Dr. Anderson followed 180 men and women with Type II diabetes. Researchers divided the subjects into three groups, each receiving twice daily doses of either 200 mcg or 500 mcg of chromium or a placebo. The patients were allowed to continue with their usual diet and medications. At the end of two months, those who took 1,000 mcg of chromium daily showed significant improvement in insulin response, the number if insulin receptors, and levels of blood lipids (fats and cholesterol)0. It took four months the group taking 400 mcg chromium daily to improve as much as the higher dosage group. However, all the patients taking chromium showed measurable improvement in their diabetes-related symptoms.

 Dr. Anderson says a minimum of 200 mcg of chromium daily is needed for at least three months to have a noticeable effect on insulin response. While noting that lower doses (around the government-recommended daily 80 mcg) might fill the nutritional needs of healthy individuals, his research suggests that this dosage is far too low to have therapeutic effects. No toxicity has been reported with high doses of supplemental chromium. But anyone with diabetes who uses insulin should consult with a healthcare provider about chromium supplements, since the insulin dosage may have to be adjusted.

Using Chromium

Who benefits from this valuable mineral and how much do they need?

Healthy individuals: at least 80 mcg per day

Anyone with diabetes or hypoglycemia: at least 200 mcg two to three times daily (check with cardiovascular disease: at least 200 mcg twice a day)

Anyone with cardiovascular disease: at least 200 mcg twice a day

Those who exercise regularly or are under stress: 200 mcg per day, minimum

Pregnant and nursing women: 200 mcg daily

Chromium polynicotinate, chromium picolinate and GTF chromium yeast are all useful. Chromium chloride may not be as effective for older adults. Food sources include brown rice and other whole grains, brewer's yeast, dried beans, corn and mushrooms; red clover, nettles, wild yam and horsetail are some herbal sources. §

Selected Sources
? The Chromium Connection by Betty Kamen, PhD ($12.95, Nutrition Encounter, 1996)  ? Chromium, Exercise and Body Composition by Harshita Koble and Stella Volpe, Critical Reviews in Food Science and Nutrition, 2000  ? "Chromium in the Prevention and Control of Diabetes" by Richard A. Anderson, PhD, Journal of the American College of Nutrition, 1998  ? "Chromium, Glucose Intolerance and Diabetes" by Richard A. Anderson, PhD, Journal of the American College of Nutrition, 1998  ? "Diet and Exercise Are Found to Cut Diabetes by Over Half" by Kenneth Chang, New York Times, 8/9/01  Insulin, Glucose Intolerance and Diabetes..." by Richard A. Anderson, Biological Trace Element Research, 2001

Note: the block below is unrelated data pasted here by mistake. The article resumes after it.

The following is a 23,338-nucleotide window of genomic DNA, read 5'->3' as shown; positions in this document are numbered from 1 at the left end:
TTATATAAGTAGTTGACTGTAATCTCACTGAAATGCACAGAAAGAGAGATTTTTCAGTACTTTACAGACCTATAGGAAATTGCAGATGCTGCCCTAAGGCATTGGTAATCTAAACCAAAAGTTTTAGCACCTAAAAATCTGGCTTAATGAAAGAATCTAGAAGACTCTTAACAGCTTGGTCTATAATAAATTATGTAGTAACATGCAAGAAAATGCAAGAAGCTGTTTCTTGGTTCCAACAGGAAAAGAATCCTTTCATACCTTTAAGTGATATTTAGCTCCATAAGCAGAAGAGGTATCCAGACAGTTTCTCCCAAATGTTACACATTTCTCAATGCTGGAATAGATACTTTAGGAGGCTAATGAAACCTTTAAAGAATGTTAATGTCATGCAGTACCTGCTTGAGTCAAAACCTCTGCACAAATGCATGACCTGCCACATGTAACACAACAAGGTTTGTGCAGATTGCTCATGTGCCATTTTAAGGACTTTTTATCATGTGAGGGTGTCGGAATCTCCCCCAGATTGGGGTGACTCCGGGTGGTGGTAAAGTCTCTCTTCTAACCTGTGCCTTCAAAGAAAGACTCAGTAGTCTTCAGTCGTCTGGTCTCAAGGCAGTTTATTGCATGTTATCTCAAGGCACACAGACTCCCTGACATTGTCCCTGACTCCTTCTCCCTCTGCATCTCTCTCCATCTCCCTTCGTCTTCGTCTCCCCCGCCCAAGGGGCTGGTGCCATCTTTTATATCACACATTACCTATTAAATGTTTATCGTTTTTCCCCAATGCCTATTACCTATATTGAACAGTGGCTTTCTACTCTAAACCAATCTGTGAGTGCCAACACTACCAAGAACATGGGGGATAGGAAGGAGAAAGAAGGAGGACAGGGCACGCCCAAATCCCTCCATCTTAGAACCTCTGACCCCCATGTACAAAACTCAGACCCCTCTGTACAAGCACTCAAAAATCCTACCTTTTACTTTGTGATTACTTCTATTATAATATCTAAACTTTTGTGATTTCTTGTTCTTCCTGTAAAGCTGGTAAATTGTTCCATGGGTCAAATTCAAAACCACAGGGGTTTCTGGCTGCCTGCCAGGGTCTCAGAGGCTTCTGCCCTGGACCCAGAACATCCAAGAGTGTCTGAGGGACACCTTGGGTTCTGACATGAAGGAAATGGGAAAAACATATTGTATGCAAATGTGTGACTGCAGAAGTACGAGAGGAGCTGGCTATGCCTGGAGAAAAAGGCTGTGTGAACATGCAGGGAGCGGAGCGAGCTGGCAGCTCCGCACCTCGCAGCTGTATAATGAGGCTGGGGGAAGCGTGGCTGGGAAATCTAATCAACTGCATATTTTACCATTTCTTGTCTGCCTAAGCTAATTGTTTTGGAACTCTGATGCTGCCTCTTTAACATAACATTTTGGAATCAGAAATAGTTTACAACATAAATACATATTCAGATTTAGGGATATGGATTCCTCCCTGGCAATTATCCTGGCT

Another article on Inulin

This article actually mentions benefits of this type of fiber for Type 2 Diabetes.


What is inulin? Fiber!

by Karen Rysavy

Inulin is not at all related to insulin, but it is closely related to something called fructo-oligosaccharide, which is much more easily referred to FOS. Inulin and FOS are both considered fructans, a type of carbohydrate found in plants. In a nutshell, they are pure fiber, the kind that few among us get enough of.

Plants use fructans to store energy. Inulin and FOS can be found in approximately 1/3 of all plants worldwide but is concentrated mostly in the roots of certain plants and herbs that have earned a reputation for being "good for you." High concentrations of inulin and FOS are found in dandelion, chicory, and burdock roots as well as in jicama, garlic, onions, asparagus, leeks, and Jerusalem artichokes. They can also be found in some grains, legumes, and fruits, as well as synthesized from sucrose, but the main source used for obtaining inulin/FOS for commercial use is chicory root.